Oh, good, more unemployed. That’s just what this economy needs.

CONFER: Changes to child labor laws hurt farmers

Farming is not a job. It’s a lifestyle. The job is never done, and it’s never easy; it takes a special soul to work the long, hard days during the planting and harvesting seasons or live the vacation-free existence that comes with animal husbandry. At the same time, it’s the most important industry on the planet, and farmers will tell you it’s the most fulfilling: Besides raising a family, there is little on Earth more rewarding than tending the soil and growing from it — and raising on it — valuable nourishment for others.

To prepare someone for that intense lifestyle you need to start young and introduce teens to the work ethic and investment of self that are necessary to develop a love affair with farming. Youth have long been able to participate in agricultural work but that could change soon. The Obama administration has unveiled a series of proposed revisions to child labor law specific to farming. Citing provisions that have remained virtually untouched since 1970, the administration felt compelled to modernize them. That act of modernization will irreparably harm farming’s future by destroying its very foundation — the youth who should represent tomorrow’s workforce and farm owners.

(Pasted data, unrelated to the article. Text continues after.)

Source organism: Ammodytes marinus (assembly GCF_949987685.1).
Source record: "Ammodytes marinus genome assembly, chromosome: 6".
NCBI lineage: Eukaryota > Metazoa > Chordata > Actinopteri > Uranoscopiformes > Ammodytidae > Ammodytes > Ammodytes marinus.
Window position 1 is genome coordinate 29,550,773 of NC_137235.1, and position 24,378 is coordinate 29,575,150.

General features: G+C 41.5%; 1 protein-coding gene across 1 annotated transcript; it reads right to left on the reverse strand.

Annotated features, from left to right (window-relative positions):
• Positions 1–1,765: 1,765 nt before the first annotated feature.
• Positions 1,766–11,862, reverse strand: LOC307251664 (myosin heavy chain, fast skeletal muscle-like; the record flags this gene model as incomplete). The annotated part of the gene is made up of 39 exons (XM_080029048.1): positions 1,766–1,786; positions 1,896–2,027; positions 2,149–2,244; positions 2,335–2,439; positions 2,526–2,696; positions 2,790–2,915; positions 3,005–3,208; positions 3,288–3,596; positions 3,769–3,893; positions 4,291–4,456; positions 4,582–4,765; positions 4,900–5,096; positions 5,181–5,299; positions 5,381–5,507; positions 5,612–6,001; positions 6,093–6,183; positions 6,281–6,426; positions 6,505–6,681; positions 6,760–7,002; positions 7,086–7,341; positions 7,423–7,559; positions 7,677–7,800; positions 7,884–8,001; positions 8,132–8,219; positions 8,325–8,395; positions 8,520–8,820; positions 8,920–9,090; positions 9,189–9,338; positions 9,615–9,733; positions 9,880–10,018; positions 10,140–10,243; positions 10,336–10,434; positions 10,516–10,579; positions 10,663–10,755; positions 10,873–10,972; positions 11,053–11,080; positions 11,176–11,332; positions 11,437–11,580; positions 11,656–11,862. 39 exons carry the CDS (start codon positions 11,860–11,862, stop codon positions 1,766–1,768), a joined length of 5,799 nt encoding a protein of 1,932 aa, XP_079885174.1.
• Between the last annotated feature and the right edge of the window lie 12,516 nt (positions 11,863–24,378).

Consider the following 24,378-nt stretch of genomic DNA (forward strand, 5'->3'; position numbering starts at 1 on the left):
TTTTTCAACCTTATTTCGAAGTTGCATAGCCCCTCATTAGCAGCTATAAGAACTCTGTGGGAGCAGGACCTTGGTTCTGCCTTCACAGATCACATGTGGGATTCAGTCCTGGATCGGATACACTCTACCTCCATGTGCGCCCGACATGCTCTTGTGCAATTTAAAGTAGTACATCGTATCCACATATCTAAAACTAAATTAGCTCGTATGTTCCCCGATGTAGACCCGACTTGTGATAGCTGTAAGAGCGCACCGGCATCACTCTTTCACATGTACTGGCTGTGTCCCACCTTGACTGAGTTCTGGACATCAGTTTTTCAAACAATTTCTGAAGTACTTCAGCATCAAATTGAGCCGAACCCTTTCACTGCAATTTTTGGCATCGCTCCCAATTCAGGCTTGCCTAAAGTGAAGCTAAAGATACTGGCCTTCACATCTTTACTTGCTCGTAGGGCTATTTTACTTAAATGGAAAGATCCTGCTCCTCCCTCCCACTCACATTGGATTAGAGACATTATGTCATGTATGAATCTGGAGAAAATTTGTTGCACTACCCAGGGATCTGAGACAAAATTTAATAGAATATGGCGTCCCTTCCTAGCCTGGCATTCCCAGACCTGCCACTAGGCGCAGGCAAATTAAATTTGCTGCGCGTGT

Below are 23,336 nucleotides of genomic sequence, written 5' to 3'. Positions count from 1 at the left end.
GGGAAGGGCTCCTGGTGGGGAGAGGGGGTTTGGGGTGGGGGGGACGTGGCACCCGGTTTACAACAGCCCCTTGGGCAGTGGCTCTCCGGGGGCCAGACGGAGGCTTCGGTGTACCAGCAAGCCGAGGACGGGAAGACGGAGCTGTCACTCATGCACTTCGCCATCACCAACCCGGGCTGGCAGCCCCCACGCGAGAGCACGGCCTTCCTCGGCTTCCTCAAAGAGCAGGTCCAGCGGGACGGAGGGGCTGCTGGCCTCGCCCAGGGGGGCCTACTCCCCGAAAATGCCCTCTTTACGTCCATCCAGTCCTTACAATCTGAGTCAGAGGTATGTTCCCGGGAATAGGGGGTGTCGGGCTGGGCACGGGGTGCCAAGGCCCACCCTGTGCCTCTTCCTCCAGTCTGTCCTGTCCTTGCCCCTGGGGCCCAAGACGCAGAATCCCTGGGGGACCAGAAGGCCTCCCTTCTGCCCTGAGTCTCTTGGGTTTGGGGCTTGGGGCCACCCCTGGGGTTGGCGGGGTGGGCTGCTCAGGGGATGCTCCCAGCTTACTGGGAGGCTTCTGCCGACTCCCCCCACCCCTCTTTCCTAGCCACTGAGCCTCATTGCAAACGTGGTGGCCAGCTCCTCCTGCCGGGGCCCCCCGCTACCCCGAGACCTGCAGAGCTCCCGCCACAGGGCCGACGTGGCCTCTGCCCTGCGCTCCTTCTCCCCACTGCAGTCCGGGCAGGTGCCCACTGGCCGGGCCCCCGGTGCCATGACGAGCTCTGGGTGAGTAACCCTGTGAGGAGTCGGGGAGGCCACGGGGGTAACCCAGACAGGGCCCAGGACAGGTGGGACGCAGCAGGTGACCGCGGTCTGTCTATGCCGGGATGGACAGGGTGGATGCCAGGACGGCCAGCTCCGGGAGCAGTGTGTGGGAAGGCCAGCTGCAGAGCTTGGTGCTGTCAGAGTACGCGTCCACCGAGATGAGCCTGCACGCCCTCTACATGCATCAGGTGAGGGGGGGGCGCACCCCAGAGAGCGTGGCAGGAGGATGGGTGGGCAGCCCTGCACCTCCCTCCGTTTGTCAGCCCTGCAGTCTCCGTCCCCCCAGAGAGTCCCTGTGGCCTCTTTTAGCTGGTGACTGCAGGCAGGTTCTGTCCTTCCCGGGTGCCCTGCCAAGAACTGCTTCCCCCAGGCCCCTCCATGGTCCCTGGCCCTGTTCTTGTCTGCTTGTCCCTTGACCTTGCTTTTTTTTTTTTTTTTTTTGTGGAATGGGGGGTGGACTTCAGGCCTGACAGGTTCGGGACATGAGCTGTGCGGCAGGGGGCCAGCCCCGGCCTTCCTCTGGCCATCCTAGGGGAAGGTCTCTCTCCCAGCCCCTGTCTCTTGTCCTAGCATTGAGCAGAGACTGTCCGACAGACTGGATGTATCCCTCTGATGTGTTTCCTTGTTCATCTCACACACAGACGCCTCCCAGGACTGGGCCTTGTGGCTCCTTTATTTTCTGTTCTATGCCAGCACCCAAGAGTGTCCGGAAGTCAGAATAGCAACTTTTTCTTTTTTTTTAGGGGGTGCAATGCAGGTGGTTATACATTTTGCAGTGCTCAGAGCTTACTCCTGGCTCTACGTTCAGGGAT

Under the new rules, the Department of Labor would end most child labor exemptions that currently exist in farming by denying work to anyone under the age of 16, unless the farm is owned by their parents and one of the parents is directly overseeing their work.